Burkina Faso is a landlocked country in West Africa that covers an area of around 274,200 square kilometres and is bordered by Mali to the northwest, Niger to the northeast, Benin to the southeast, Togo and Ghana to the south, and the Ivory Coast to the southwest.
A bus station in Mali’s capital stands unusually quiet, with foreign passengers left in limbo after West African countries closed their borders with the military-ruled nation.
Africa Tours Trans is one of the main bus firms in the impoverished Sahel state, offering connections to its regional cities as well as to neighbouring countries.
But late Tuesday morning only one bus arrived at its station in Bamako, coming from the central Malian city of Sevare.
Dozens of would-be passengers were hanging around next to their luggage, left in limbo by recent border closures.
On Sunday, the Economic Community of West African States (ECOWAS) agreed to shutter borders with Mali and impose a trade embargo over delayed elections.
The move came after Mali’s army-dominated government last month proposed staying in power for up to five years before restoring democracy — despite international demands that it respect a promise to hold elections on February 27.
Relations between Mali and its neighbours have steadily deteriorated since Colonel Assimi Goita took power in a military coup in August 2020.
The sanctions are already affecting travellers in Mali, a vast landlocked nation of 19 million people that borders seven other states.
The country’s location makes it a key transport hub for the region, with Bamako a key stop along the land route linking countries such as Senegal to states further east, such as Nigeria.
– ‘Shocked’ –
Jennifer Edong, a Nigerian in her 30s who works in fashion, was among the passengers stranded at the Africa Tours Trans station in Bamako.
She had been travelling to The Gambia for work, and had arrived in Mali on Friday expecting her next connection to depart on Tuesday — only to turn up at the station and find the connection cancelled.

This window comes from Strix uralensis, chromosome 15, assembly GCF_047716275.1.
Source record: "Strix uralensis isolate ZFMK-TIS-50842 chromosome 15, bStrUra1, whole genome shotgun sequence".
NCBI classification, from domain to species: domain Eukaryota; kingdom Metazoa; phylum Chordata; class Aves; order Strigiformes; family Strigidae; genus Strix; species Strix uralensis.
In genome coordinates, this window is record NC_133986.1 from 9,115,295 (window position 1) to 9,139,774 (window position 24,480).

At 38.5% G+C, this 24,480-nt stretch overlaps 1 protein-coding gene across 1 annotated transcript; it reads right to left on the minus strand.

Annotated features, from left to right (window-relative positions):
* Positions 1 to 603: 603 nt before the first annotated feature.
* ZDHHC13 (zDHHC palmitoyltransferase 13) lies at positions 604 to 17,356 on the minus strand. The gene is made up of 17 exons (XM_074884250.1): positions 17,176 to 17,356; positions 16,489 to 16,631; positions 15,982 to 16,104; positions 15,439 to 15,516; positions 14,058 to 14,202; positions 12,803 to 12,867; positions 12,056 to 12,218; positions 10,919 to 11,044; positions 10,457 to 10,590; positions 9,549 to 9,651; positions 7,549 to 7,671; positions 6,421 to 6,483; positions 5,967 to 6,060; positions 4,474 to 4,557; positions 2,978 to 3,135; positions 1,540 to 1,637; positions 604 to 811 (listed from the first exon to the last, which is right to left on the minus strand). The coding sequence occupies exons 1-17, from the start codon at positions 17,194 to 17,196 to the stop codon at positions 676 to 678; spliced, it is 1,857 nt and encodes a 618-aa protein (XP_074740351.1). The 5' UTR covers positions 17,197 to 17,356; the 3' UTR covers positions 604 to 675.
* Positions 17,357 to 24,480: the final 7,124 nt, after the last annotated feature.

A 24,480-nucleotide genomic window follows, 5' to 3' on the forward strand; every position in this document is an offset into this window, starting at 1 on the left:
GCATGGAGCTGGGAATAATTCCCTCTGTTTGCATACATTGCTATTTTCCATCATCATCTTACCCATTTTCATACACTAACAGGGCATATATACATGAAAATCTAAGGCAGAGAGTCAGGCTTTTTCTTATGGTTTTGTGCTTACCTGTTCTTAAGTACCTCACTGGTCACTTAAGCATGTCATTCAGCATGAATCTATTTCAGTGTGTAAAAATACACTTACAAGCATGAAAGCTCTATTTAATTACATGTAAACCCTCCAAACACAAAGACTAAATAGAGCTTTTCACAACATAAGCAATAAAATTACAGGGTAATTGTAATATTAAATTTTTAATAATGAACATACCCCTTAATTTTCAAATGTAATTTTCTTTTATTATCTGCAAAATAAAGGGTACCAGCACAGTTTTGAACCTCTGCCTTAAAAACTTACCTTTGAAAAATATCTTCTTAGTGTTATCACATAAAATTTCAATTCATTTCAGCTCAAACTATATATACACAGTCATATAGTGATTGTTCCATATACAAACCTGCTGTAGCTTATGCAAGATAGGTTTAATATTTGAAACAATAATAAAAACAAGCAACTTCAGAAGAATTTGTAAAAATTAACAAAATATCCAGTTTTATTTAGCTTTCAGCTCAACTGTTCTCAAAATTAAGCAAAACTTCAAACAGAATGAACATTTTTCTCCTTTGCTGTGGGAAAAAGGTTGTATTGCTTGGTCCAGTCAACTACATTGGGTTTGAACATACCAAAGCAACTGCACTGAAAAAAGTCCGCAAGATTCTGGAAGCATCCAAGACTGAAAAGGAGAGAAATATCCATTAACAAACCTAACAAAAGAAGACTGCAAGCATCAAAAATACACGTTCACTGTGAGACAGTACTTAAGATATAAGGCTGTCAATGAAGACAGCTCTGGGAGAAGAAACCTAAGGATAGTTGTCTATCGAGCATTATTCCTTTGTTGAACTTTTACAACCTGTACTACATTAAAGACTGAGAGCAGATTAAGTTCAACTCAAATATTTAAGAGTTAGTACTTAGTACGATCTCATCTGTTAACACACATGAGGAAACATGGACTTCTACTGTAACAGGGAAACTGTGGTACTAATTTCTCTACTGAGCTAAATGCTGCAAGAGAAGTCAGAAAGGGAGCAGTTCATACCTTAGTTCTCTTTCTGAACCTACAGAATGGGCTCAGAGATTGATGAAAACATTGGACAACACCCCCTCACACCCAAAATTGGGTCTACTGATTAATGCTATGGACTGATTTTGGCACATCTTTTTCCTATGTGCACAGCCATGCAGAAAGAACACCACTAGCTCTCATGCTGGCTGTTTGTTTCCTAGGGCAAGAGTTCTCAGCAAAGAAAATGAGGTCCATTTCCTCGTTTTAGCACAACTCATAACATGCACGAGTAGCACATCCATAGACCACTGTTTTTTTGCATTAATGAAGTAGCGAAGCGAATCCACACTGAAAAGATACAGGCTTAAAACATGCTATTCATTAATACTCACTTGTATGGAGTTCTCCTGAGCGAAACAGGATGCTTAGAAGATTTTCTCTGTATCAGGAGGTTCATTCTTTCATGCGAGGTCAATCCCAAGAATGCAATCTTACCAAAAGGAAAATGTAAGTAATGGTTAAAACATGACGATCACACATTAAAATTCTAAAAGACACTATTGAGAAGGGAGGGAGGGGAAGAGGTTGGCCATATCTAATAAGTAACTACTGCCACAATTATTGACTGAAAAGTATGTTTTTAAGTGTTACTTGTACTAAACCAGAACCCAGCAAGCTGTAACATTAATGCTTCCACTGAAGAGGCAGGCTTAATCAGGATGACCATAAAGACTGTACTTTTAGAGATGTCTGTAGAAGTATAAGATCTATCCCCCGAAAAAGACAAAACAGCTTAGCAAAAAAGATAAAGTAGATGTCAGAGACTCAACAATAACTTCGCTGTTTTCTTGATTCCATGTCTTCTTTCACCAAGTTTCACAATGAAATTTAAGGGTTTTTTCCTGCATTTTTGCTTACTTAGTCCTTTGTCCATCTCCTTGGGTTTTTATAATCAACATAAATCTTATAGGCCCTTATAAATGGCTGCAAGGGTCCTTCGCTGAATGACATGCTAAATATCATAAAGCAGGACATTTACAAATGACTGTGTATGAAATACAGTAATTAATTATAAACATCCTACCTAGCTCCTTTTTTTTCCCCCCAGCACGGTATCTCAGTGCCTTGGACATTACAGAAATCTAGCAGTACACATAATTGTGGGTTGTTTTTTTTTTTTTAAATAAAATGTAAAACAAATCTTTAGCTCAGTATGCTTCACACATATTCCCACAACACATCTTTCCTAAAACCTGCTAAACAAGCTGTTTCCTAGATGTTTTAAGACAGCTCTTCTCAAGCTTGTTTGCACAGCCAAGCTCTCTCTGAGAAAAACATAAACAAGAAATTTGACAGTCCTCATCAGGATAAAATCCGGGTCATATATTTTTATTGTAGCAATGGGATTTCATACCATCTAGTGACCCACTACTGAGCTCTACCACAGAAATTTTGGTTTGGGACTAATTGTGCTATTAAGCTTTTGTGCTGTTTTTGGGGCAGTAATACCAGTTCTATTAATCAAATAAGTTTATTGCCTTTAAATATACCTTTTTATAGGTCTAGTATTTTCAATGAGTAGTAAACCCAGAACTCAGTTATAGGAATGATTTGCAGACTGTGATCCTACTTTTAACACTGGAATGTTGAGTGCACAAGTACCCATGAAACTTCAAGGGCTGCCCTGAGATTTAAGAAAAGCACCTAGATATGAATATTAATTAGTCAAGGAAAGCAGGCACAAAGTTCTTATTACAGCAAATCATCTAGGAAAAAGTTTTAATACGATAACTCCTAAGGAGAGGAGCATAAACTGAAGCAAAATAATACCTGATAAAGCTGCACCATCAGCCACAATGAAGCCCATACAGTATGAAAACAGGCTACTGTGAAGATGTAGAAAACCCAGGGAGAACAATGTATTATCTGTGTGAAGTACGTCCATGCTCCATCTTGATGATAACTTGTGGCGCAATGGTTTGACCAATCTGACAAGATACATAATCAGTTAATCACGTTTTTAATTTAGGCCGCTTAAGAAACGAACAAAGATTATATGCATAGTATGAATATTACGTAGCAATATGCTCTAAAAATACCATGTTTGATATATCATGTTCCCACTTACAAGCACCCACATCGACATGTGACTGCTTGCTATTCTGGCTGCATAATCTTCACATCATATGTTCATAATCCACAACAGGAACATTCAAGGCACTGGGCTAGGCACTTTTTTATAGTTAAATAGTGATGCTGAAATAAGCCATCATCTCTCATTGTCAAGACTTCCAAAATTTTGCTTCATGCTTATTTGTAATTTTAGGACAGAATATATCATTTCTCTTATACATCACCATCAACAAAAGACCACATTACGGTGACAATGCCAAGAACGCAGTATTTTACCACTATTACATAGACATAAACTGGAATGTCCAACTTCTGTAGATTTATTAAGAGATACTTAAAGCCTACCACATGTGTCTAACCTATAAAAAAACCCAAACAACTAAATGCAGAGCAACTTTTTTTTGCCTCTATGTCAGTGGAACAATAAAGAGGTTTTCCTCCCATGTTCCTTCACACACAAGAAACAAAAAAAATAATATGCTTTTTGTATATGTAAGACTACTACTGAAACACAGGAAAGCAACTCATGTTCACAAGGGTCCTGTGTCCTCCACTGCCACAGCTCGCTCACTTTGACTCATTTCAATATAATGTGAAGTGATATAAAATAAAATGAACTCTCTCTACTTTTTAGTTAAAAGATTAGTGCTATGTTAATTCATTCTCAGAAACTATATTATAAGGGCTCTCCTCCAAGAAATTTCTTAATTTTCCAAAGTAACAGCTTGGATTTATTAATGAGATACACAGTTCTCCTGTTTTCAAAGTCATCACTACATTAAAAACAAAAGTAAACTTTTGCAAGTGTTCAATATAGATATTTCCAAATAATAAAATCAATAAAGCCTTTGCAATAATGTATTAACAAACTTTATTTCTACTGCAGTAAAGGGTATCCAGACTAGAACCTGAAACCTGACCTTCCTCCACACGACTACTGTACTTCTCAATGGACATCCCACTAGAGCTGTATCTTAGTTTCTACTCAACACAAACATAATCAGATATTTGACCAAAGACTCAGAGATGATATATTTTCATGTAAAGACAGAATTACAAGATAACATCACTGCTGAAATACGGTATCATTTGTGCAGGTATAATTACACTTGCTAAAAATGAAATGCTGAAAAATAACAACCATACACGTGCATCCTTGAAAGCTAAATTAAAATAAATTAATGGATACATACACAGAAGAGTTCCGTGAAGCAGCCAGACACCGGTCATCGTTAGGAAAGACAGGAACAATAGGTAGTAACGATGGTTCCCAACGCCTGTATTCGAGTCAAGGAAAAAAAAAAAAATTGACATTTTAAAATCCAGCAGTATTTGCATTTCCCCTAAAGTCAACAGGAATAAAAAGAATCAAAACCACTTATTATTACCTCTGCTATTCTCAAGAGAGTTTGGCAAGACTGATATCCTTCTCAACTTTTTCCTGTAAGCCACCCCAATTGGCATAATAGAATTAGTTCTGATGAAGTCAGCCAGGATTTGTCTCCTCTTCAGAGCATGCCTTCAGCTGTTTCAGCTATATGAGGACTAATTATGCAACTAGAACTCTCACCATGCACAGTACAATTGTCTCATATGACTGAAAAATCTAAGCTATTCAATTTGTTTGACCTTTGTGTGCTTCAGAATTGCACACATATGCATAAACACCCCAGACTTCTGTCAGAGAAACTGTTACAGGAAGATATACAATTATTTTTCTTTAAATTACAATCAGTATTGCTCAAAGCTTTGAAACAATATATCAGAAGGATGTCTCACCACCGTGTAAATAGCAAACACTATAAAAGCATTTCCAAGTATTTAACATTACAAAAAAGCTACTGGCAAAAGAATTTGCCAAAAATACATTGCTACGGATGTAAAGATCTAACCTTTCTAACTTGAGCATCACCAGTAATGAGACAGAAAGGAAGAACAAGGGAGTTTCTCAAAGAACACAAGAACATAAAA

“We are stuck here, I cannot do anything,” she said, adding that she didn’t have a local SIM card and disliked Malian cuisine.
Only the routes to Mauritania and Algeria — which are not ECOWAS members — and Guinea remain open.
Guinea is a member of the regional bloc, but is also governed by a military junta and has decided to leave its border with Mali open.
Peter Adeyemo, 48, another Nigerian who was en route to his home in The Gambia, was sleeping on a bench nearby.
He opened his eyes to ask when the borders were due to open, but no one was able to answer.
“I was shocked,” Adeyemo told AFP of the cancelled routes, explaining that being forced to camp at the bus station meant he could not bathe, among other problems.
It is not clear when the sanctions will be lifted, nor how Mali will respond to them.
Mali’s interim government has pledged to “develop a response plan to safeguard our sovereignty and preserve the integrity of our national territory”, but has not offered any details.
– ‘We’ll deal with it’ –
For Malian travel firms, the border closures will also compound commercial problems posed by the Covid-19 pandemic, which has already made travel across the region more difficult.
Yaya Zakaria Toure, a representative of African Tours Trans, said the sanctions would “make the problem even worse”.
All international connections scheduled this week have been cancelled, he said.
“But we’ll deal with it because we have no other choice. We follow the government”.
Several transport industry officials told AFP that many buses are still running, but they are now simply dropping passengers off at the border.
Travellers must then cross the border on foot, baggage in hand, before catching a bus on the other side.
“That’s how we do it at the border with Ivory Coast, which has been closed for two years because of coronavirus,” said one bus driver, who declined to be named.
At the Africa Tours Trans station in Bamako, the Malians able to return home did so.
But the foreigners — often without lodgings or relatives in the city — remained on its benches, hoping for a swift resolution.
“By the grace of God, maybe we will move,” said Edong, the Nigerian who works in fashion.